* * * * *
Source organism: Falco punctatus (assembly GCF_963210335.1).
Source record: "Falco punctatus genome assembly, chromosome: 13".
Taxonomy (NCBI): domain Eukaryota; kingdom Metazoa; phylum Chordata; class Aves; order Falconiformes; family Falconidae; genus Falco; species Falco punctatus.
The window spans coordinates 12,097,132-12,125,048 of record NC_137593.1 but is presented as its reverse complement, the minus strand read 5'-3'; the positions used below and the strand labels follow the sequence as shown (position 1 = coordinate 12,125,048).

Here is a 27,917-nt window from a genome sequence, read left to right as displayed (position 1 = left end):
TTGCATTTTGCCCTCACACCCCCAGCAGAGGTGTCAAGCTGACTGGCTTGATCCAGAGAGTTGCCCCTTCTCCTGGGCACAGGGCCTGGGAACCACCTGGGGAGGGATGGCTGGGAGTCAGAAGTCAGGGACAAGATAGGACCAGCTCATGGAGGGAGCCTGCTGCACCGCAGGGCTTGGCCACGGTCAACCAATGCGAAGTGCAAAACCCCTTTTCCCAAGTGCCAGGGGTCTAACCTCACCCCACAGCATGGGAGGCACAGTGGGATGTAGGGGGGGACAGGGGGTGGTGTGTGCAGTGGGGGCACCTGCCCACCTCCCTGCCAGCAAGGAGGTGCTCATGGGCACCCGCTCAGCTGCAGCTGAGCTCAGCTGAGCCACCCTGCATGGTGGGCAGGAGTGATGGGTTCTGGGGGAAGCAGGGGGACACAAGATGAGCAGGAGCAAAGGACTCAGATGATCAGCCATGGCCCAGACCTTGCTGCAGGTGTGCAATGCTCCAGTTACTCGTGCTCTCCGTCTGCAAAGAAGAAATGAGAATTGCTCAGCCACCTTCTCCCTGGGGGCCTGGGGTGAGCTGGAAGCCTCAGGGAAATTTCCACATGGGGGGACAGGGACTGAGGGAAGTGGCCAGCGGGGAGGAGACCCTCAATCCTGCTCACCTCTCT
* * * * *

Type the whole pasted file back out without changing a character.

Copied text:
Source organism: Falco punctatus (assembly GCF_963210335.1).
Source record: "Falco punctatus genome assembly, chromosome: 13".
Taxonomy (NCBI): domain Eukaryota; kingdom Metazoa; phylum Chordata; class Aves; order Falconiformes; family Falconidae; genus Falco; species Falco punctatus.
The window spans coordinates 12,097,132-12,125,048 of record NC_137593.1 but is presented as its reverse complement, the minus strand read 5'-3'; the positions used below and the strand labels follow the sequence as shown (position 1 = coordinate 12,125,048).

Here is a 27,917-nt window from a genome sequence, read left to right as displayed (position 1 = left end):
TTGCATTTTGCCCTCACACCCCCAGCAGAGGTGTCAAGCTGACTGGCTTGATCCAGAGAGTTGCCCCTTCTCCTGGGCACAGGGCCTGGGAACCACCTGGGGAGGGATGGCTGGGAGTCAGAAGTCAGGGACAAGATAGGACCAGCTCATGGAGGGAGCCTGCTGCACCGCAGGGCTTGGCCACGGTCAACCAATGCGAAGTGCAAAACCCCTTTTCCCAAGTGCCAGGGGTCTAACCTCACCCCACAGCATGGGAGGCACAGTGGGATGTAGGGGGGGACAGGGGGTGGTGTGTGCAGTGGGGGCACCTGCCCACCTCCCTGCCAGCAAGGAGGTGCTCATGGGCACCCGCTCAGCTGCAGCTGAGCTCAGCTGAGCCACCCTGCATGGTGGGCAGGAGTGATGGGTTCTGGGGGAAGCAGGGGGACACAAGATGAGCAGGAGCAAAGGACTCAGATGATCAGCCATGGCCCAGACCTTGCTGCAGGTGTGCAATGCTCCAGTTACTCGTGCTCTCCGTCTGCAAAGAAGAAATGAGAATTGCTCAGCCACCTTCTCCCTGGGGGCCTGGGGTGAGCTGGAAGCCTCAGGGAAATTTCCACATGGGGGGACAGGGACTGAGGGAAGTGGCCAGCGGGGAGGAGACCCTCAATCCTGCTCACCTCTCT